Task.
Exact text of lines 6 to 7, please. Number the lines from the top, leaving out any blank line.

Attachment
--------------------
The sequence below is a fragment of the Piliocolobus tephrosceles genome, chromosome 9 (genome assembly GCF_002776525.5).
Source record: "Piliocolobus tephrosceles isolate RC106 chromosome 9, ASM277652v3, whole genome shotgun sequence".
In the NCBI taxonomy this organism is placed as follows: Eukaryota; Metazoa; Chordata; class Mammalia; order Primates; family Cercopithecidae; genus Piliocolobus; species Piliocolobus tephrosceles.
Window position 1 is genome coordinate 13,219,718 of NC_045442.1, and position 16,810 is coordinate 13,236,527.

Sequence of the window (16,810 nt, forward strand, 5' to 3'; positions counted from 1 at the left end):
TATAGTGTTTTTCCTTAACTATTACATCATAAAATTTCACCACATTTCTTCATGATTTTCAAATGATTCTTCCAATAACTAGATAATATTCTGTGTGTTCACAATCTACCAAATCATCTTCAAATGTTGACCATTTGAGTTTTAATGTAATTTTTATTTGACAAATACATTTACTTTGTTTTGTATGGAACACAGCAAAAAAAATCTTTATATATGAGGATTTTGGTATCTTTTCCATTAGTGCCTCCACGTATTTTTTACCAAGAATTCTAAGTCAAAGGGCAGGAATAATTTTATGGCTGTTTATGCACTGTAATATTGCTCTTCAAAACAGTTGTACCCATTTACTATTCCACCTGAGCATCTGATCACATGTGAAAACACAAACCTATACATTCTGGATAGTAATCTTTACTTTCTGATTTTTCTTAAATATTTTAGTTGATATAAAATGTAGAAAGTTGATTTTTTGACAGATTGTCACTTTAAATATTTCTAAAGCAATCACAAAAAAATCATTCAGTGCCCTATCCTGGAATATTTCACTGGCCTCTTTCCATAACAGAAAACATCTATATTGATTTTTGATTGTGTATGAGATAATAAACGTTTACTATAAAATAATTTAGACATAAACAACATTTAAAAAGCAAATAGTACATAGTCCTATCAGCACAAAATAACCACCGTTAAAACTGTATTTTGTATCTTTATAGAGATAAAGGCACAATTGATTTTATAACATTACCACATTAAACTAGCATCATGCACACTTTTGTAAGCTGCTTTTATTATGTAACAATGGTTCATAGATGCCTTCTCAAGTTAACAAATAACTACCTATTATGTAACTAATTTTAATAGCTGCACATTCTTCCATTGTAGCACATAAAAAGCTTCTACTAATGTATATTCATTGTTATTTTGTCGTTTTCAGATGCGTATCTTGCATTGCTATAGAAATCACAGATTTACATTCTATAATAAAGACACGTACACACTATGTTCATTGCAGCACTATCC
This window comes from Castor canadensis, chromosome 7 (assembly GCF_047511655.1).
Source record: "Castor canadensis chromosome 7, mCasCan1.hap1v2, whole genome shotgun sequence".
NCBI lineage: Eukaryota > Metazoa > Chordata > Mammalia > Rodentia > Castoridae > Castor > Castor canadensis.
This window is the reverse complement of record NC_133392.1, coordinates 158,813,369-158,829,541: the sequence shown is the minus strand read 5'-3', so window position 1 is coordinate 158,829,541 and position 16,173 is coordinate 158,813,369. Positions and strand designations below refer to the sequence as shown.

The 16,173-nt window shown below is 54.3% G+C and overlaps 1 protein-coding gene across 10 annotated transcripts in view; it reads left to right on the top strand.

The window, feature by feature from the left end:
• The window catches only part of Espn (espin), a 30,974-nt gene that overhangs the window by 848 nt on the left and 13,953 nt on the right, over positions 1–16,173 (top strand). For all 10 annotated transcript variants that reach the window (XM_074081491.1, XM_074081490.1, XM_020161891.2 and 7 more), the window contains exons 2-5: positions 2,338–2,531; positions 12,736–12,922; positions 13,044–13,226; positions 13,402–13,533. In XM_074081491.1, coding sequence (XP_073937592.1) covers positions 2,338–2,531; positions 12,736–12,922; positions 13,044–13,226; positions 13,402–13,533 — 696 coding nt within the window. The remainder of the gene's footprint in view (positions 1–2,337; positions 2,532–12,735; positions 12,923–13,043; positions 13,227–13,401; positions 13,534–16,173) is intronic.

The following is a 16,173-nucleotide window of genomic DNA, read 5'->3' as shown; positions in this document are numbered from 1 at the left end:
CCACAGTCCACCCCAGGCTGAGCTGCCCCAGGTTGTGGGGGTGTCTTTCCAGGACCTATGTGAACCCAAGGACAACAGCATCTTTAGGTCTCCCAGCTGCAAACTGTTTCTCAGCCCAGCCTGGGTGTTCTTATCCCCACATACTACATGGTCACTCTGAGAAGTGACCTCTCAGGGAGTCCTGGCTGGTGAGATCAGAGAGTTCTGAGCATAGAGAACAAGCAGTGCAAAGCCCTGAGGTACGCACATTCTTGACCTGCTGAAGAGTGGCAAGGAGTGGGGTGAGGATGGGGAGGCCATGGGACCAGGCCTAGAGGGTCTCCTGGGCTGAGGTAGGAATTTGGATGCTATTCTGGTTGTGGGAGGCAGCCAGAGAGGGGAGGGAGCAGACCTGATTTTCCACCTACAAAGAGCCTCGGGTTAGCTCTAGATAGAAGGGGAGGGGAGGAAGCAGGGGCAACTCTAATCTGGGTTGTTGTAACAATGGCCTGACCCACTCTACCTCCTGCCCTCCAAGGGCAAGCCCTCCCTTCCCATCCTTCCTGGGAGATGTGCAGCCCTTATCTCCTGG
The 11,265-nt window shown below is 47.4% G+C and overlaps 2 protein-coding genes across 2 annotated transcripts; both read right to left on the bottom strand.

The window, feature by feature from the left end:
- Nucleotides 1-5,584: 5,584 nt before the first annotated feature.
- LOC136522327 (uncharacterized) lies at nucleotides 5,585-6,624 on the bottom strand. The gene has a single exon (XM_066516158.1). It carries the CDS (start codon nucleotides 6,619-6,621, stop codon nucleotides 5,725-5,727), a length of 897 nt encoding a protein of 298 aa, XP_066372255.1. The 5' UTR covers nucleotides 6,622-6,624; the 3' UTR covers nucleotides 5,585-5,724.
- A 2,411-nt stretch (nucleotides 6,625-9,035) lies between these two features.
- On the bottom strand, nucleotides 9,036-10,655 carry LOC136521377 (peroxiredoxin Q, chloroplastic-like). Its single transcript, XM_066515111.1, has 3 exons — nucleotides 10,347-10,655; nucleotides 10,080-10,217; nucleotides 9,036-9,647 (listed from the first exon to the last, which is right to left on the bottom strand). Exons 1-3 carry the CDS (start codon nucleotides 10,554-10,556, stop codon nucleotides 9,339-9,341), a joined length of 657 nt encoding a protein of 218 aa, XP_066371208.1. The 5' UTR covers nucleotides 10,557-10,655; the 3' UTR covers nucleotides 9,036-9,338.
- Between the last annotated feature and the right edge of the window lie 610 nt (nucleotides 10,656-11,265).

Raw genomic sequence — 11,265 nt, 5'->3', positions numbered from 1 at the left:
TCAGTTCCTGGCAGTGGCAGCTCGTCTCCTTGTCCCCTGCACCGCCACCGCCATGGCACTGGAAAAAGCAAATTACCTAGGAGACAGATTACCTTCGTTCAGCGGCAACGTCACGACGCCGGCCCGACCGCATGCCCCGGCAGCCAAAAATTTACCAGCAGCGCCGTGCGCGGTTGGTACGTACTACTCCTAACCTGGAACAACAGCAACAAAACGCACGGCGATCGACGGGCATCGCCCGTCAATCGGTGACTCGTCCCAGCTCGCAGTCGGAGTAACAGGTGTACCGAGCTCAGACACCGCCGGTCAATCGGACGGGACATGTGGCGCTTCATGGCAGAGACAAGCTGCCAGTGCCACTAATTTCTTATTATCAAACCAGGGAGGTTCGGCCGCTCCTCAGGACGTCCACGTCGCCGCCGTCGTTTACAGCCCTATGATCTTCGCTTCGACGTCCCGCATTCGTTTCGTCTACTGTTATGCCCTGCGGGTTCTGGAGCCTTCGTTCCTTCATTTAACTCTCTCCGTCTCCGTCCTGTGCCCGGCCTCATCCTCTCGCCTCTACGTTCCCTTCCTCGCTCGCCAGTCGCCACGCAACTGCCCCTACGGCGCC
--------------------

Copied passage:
TATAGTGTTTTTCCTTAACTATTACATCATAAAATTTCACCACATTTCTTCATGATTTTCAAATGATTCTTCCAATAACTAGATAATATTCTGTGTGTTCACAATCTACCAAATCATCTTCAAATGTTGACCATTTGAGTTTTAATGTAATTTTTATTTGACAAATACATTTACTTTGTTTTGTATGGAACACAGCAAAAAAAATCTTTATATATGAGGATTTTGGTATCTTTTCCATTAGTGCCTCCACGTATTTTTTACCAAGAATTCTAAGTCAAAGGGCAGGAATAATTTTATGGCTGTTTATGCACTGTAATATTGCTCTTCAAAACAGTTGTACCCATTTACTATTCCACCTGAGCATCTGATCACATGTGAAAACACAAACCTATACATTCTGGATAGTAATCTTTACTTTCTGATTTTTCTTAAATATTTTAGTTGATATAAAATGTAGAAAGTTGATTTTTTGACAGATTGTCACTTTAAATATTTCTAAAGCAATCACAAAAAAATCATTCAGTGCCCTATCCTGGAATATTTCACTGGCCTCTTTCCATAACAGAAAACATCTATATTGATTTTTGATTGTGTATGAGATAATAAACGTTTACTATAAAATAATTTAGACATAAACAACATTTAAAAAGCAAATAGTACATAGTCCTATCAGCACAAAATAACCACCGTTAAAACTGTATTTTGTATCTTTATAGAGATAAAGGCACAATTGATTTTATAACATTACCACATTAAACTAGCATCATGCACACTTTTGTAAGCTGCTTTTATTATGTAACAATGGTTCATAGATGCCTTCTCAAGTTAACAAATAACTACCTATTATGTAACTAATTTTAATAGCTGCACATTCTTCCATTGTAGCACATAAAAAGCTTCTACTAATGTATATTCATTGTTATTTTGTCGTTTTCAGATGCGTATCTTGCATTGCTATAGAAATCACAGATTTACATTCTATAATAAAGACACGTACACACTATGTTCATTGCAGCACTATCC
This window comes from Castor canadensis, chromosome 7 (assembly GCF_047511655.1).